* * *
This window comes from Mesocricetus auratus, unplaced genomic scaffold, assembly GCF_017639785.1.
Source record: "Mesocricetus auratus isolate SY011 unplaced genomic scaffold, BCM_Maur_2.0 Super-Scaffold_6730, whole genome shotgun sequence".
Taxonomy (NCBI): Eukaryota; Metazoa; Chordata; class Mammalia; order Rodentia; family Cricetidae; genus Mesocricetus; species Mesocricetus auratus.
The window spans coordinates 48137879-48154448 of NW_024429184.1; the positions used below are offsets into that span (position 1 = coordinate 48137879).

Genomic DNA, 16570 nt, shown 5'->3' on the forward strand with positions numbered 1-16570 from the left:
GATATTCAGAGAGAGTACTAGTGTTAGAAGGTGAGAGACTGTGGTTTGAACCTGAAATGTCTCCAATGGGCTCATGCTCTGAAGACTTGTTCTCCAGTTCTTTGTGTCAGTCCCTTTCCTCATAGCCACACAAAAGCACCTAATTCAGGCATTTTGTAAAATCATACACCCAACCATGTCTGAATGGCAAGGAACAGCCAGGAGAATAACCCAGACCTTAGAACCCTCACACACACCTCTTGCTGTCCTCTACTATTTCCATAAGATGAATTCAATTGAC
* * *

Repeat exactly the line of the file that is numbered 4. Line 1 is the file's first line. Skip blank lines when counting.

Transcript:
The window spans coordinates 48137879-48154448 of NW_024429184.1; the positions used below are offsets into that span (position 1 = coordinate 48137879).